SXSW Interactive evolves from small, community-driven event into a huge industry happening
From 2009 to 2010, SXSW's attendance jumped from nearly 11,000 to just under 15,000
In 2007, a tiny service nobody had heard of called Twitter used the fest as a launching ground
As the festival grows, it tries very hard to be both sprawling and intimate
Editor’s Note: Omar L. Gallaga is a tech-culture reporter for the Austin American-Statesman, a technology contributor to CNN.com, NPR and Kirkus Reviews, and a veteran attendee of South by Southwest.
If 2011 was the year that South by Southwest Interactive grew up, 2012 may be when it decides it wants to don a suit and enter the corporate world – or run off and join the Peace Corps.
The history of the funky, Austin-based festival suggests it may try to do both. Since its start as the multimedia portion of the SXSW Film Festival in 1994, the event – which runs Friday through Tuesday – has its roots in community-driven tech creativity. But in the last five years, the festival has grown bigger and more commercial.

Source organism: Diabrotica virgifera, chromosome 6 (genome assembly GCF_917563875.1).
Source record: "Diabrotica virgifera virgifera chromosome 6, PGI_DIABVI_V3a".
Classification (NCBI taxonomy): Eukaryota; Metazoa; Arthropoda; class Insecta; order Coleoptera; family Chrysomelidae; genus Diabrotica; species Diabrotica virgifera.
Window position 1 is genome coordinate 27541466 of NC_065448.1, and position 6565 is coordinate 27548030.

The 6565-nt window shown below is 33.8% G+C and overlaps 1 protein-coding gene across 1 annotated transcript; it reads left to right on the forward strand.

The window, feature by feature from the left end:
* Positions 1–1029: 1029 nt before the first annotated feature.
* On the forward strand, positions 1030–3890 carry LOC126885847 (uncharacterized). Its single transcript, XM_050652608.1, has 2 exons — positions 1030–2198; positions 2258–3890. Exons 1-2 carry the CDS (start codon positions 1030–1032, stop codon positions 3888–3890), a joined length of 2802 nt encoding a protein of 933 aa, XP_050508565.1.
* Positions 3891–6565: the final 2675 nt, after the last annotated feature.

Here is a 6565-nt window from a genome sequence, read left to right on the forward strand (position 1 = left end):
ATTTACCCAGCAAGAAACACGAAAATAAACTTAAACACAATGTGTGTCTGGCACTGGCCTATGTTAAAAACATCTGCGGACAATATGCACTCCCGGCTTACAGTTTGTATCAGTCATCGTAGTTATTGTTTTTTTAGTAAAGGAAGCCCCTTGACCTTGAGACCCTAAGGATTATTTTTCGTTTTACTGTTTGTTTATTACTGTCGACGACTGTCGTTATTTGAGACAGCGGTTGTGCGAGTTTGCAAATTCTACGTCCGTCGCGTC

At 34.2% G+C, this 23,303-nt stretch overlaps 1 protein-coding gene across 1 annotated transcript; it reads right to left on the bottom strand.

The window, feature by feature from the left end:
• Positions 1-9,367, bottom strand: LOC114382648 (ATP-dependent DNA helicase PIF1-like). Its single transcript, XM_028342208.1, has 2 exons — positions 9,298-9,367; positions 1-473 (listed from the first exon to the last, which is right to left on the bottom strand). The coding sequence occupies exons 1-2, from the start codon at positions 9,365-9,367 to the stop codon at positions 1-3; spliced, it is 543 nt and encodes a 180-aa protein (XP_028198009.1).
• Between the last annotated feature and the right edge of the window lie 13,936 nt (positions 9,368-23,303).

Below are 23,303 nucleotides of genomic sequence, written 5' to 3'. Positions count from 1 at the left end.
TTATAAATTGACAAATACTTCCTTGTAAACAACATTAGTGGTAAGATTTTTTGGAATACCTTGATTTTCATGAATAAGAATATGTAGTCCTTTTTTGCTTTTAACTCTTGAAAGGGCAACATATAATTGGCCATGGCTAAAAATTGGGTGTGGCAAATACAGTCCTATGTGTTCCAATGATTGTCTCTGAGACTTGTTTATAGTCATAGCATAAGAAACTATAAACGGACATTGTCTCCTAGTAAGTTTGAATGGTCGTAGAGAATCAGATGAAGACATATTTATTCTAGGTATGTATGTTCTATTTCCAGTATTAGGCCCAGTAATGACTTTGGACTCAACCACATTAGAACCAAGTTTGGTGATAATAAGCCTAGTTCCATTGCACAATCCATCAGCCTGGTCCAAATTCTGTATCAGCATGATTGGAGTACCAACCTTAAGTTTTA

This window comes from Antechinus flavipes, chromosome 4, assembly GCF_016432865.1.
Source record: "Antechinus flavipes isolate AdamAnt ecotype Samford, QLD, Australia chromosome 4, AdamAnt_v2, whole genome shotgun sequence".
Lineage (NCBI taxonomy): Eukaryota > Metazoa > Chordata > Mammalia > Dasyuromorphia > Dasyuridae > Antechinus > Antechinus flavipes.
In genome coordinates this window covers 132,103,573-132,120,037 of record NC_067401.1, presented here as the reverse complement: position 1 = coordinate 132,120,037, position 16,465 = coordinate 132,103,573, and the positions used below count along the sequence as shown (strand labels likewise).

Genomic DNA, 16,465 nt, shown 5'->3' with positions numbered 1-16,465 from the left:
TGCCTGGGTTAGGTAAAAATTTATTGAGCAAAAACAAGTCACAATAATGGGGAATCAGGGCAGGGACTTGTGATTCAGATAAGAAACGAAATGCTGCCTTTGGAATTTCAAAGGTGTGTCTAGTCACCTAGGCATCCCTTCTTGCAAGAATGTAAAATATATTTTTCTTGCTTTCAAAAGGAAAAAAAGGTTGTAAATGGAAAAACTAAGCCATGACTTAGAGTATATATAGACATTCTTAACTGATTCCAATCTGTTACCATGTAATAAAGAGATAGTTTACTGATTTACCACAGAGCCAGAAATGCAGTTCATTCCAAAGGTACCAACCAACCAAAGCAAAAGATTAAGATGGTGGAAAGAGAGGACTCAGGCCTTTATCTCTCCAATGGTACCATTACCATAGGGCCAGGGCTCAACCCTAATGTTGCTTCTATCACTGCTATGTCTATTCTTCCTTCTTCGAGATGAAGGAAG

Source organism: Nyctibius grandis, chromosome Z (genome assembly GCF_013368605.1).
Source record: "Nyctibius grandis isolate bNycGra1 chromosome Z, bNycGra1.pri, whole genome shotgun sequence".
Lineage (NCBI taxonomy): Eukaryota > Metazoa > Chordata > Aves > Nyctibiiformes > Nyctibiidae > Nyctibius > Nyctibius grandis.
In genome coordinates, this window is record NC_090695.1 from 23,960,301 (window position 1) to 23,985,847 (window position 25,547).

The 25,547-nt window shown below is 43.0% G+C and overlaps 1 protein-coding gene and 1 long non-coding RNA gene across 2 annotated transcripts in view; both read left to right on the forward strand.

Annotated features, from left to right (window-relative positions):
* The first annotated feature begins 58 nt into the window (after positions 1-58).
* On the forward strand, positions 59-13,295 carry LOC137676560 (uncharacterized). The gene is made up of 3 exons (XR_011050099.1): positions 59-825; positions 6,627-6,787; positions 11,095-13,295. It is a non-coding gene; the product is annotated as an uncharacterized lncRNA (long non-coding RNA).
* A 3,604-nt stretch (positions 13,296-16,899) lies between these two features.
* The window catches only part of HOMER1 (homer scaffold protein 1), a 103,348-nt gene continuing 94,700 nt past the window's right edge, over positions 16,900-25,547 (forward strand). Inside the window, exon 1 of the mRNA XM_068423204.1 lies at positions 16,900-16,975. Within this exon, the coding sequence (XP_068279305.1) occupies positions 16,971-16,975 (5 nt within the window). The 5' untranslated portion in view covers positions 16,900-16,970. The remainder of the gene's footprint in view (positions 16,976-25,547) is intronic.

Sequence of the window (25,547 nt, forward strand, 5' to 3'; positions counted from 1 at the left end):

Riding the explosion of interest in social-media services and mobile technology, the fest has a reputation for hosting some of the biggest names in tech and helping launch some influential start-ups.
In 2007, a tiny service nobody had heard of called Twitter used the fest as a launching ground, installing big screens around the Austin Convention Center with a stream of short messages on display called “tweets.”
In 2008, Facebook founder Mark Zuckerberg was a disastrous keynote guest for a Q&A that was derailed by a disgruntled audience unhappy with interviewer Sarah Lacy’s softball questions.
Both events were turning points for SXSW Interactive – known to festival veterans as “South By” – which at the time was still recovering from some lean years after the dot-com bust. Twitter’s ascension meant many more start-ups began trying to use the festival, which is filled with influential early adopters, as a launching pad for their products.